On the issue of college affordability — which arose in an earlier blog this week — there is mounting concern over proposed congressional cuts to Pell Grants, the nation’s largest financial aid program for college students and the most costly. Pell Grants are expected to cost nearly $40 billion for next year.
Republicans in Congress want to slash the amount of the awards or the number of eligible recipients. The budget passed by the House cuts maximum grant by 45 percent and ousts about 1.5 million students from the eligibility rolls.
Advocates counter that Pell Grants are already failing to keep up with actual college costs. Thirty years ago, the maximum Pell award covered about three-fourths of the college costs. Now it covers only about one-third. The need-based grants — which are not repaid – help 10 million low-income students pay for college. The amount awarded to a student each year is based on need and school costs, but is never more than $5,550, the current cap.
Reading about the Pell debate, it’s interesting to see how it resembles the Georgia debate on cutting the HOPE Scholarship. Except no one compared HOPE to welfare. (I think the term that posters preferred on Get Schooled was “entitlement.”)
In a radio interview in the spring with Blog Talk Radio, U.S. Rep. Denny Rehberg, R-Mont., chair of the House Appropriations Subcommittee on Labor, Health, and Human Services, Education, likened Pell Grants to “welfare.”
He said: “So you can go to college on Pell Grants — maybe I should not be telling anybody this because it’s turning out to be the welfare of the 21st century. You can go to school, collect your Pell Grants, get food stamps, low-income energy assistance, section 8 housing, and all of a sudden we find ourselves subsidizing people that don’t have to graduate from college. And there ought to be some kind of commitment and endgame.”
(As you might expect, Rehberg backpedaled later, saying, “I’m not suggesting that college students are welfare recipients.”)
Under the proposed cuts and changes to Pell, the average Pell Grant award to Georgia students would fall from $3,853 to $2,018, and 42,722 (out of 321,596) students in the state would no longer be eligible for a grant at all, according to Education Trust.
In an effort to rouse support for protecting the grants, Ed Trust sent out an information packet on Pell Grants:
– According to the most recent available data, low-income families already spend approximately 72 percent of their family income to pay for college after all federal, state and institutional grant aid is counted. Cutting Pell Grants even further would significantly increase the burden for these families.
–A household earning $80,000 annually contributes $30.90 per year toward all forms of federal student financial aid for college. The same family contributes $1,015.97 for national defense.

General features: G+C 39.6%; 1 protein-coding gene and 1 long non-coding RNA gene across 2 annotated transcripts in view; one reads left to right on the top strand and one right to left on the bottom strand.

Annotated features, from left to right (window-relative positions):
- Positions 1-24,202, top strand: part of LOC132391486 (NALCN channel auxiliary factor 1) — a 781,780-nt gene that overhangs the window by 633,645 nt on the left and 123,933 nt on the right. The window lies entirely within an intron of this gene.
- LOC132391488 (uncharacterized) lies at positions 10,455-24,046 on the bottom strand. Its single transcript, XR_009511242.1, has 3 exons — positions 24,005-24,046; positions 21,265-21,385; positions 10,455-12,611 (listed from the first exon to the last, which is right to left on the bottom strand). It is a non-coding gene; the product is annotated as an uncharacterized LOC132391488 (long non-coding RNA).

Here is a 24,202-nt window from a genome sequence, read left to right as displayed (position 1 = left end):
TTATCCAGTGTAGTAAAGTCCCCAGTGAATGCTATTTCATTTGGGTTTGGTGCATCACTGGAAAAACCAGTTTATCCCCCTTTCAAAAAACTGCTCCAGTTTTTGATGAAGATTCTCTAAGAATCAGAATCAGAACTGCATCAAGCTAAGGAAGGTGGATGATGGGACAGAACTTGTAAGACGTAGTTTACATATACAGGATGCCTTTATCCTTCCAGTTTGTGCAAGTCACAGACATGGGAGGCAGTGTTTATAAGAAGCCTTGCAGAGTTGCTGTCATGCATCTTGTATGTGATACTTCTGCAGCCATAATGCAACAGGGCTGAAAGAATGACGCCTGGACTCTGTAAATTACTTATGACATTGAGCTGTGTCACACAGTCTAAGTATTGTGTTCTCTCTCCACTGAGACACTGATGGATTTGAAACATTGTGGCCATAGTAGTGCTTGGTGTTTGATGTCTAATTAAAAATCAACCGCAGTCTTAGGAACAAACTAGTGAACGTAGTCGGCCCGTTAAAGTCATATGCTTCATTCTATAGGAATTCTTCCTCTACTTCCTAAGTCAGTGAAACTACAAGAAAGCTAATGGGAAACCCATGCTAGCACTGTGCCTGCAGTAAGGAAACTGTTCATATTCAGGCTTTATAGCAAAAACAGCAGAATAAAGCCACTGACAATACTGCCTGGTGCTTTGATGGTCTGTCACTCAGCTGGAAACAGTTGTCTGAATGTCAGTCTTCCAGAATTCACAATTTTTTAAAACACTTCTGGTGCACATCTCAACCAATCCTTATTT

–By age 24, the children of the wealthy are 10 times more likely to have a college degree than are the children of the poor. Our nation – built on the values of education, hard work and opportunity – cannot sustain this growing divide between the haves and the have-nots.
– Tuition and fees have grown at four-times the rate of inflation, and nearly twice as fast as health care expenses (college costs up 439 percent since 1982-84; medical expenses up 251 percent). There are a number of explanations for rising college prices, with declining state appropriations per student high on the list for public colleges and universities. But Pell Grants have been increased in recent years to try to KEEP UP with skyrocketing college costs – not the other way around.
– A recent study from Georgetown University’s Center on Education and the Workforce projects that our economy will have a shortage of about 3 million workers with college degrees by 2018.
– Pell has already taken its fair share of hits: $4 billion was slashed from the Federal Pell Grant Program budget last year. And program growth is expected to slow down dramatically over the next decade. The Congressional Budget Office projects less than 1 percent annual growth in Pell costs over the next two years, and just 2 percent annual growth over the next 10 – a minuscule trajectory compared with the program’s growth since 2007.
For a good look at Pell Grants and what might be done to cut costs while improving student outcomes, please look at this Chronicle of Higher Education piece in which six different views are offered.
There are some good suggestions, including building in more incentives for Pell recipients to complete college and for colleges to work harder to help those students cross the finish line.
–From Maureen Downey, for the AJC Get Schooled blog